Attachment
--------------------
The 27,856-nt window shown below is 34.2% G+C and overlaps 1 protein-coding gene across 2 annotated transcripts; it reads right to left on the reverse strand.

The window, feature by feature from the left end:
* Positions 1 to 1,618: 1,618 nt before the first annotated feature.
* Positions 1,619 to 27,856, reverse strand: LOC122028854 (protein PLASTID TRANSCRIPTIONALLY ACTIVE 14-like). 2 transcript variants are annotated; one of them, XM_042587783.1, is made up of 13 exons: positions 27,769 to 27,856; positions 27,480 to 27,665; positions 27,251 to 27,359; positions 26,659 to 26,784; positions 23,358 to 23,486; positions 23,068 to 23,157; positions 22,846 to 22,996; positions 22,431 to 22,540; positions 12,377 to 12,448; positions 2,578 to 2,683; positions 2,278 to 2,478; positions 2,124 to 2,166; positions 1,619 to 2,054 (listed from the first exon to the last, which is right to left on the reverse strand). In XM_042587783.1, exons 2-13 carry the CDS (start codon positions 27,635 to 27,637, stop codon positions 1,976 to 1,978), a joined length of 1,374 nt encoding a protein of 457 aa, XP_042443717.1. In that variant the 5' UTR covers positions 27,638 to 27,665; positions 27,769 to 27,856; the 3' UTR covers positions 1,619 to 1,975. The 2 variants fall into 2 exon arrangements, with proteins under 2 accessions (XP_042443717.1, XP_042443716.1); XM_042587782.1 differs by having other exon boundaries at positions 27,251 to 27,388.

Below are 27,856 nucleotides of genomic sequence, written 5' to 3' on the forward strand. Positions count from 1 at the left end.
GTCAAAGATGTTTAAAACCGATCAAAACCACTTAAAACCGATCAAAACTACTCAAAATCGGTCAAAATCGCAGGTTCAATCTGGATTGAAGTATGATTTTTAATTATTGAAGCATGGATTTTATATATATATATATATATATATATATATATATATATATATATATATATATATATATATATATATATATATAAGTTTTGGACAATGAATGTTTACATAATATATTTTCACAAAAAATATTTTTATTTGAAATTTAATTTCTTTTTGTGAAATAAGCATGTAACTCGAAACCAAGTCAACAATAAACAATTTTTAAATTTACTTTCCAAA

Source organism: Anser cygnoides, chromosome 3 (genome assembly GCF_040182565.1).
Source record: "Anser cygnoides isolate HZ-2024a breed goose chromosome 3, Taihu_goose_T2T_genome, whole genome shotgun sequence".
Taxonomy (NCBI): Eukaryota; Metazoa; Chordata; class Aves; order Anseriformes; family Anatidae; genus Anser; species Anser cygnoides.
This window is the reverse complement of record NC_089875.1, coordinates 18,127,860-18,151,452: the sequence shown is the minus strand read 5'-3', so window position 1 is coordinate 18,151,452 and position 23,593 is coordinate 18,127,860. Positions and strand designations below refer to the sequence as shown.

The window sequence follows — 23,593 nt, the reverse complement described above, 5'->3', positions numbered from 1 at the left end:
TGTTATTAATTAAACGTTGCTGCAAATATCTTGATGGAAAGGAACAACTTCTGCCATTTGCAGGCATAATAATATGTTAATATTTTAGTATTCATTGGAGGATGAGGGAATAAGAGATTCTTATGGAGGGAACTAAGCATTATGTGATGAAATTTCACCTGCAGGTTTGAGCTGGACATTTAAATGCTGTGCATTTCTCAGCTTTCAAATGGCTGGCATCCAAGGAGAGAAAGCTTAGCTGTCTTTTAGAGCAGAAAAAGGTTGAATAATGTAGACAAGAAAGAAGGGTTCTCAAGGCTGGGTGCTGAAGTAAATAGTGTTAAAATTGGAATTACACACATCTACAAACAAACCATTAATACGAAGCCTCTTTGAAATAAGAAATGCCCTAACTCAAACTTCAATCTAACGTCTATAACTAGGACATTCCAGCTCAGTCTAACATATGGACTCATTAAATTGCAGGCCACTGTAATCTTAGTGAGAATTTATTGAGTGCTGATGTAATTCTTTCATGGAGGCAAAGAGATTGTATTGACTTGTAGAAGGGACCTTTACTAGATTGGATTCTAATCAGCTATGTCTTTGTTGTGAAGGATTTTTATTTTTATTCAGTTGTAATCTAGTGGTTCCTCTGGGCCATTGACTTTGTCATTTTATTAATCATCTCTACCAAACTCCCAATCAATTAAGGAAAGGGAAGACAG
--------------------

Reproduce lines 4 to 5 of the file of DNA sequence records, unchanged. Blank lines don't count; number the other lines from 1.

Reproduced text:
* Positions 1,619 to 27,856, reverse strand: LOC122028854 (protein PLASTID TRANSCRIPTIONALLY ACTIVE 14-like). 2 transcript variants are annotated; one of them, XM_042587783.1, is made up of 13 exons: positions 27,769 to 27,856; positions 27,480 to 27,665; positions 27,251 to 27,359; positions 26,659 to 26,784; positions 23,358 to 23,486; positions 23,068 to 23,157; positions 22,846 to 22,996; positions 22,431 to 22,540; positions 12,377 to 12,448; positions 2,578 to 2,683; positions 2,278 to 2,478; positions 2,124 to 2,166; positions 1,619 to 2,054 (listed from the first exon to the last, which is right to left on the reverse strand). In XM_042587783.1, exons 2-13 carry the CDS (start codon positions 27,635 to 27,637, stop codon positions 1,976 to 1,978), a joined length of 1,374 nt encoding a protein of 457 aa, XP_042443717.1. In that variant the 5' UTR covers positions 27,638 to 27,665; positions 27,769 to 27,856; the 3' UTR covers positions 1,619 to 1,975. The 2 variants fall into 2 exon arrangements, with proteins under 2 accessions (XP_042443717.1, XP_042443716.1); XM_042587782.1 differs by having other exon boundaries at positions 27,251 to 27,388.

Below are 27,856 nucleotides of genomic sequence, written 5' to 3' on the forward strand. Positions count from 1 at the left end.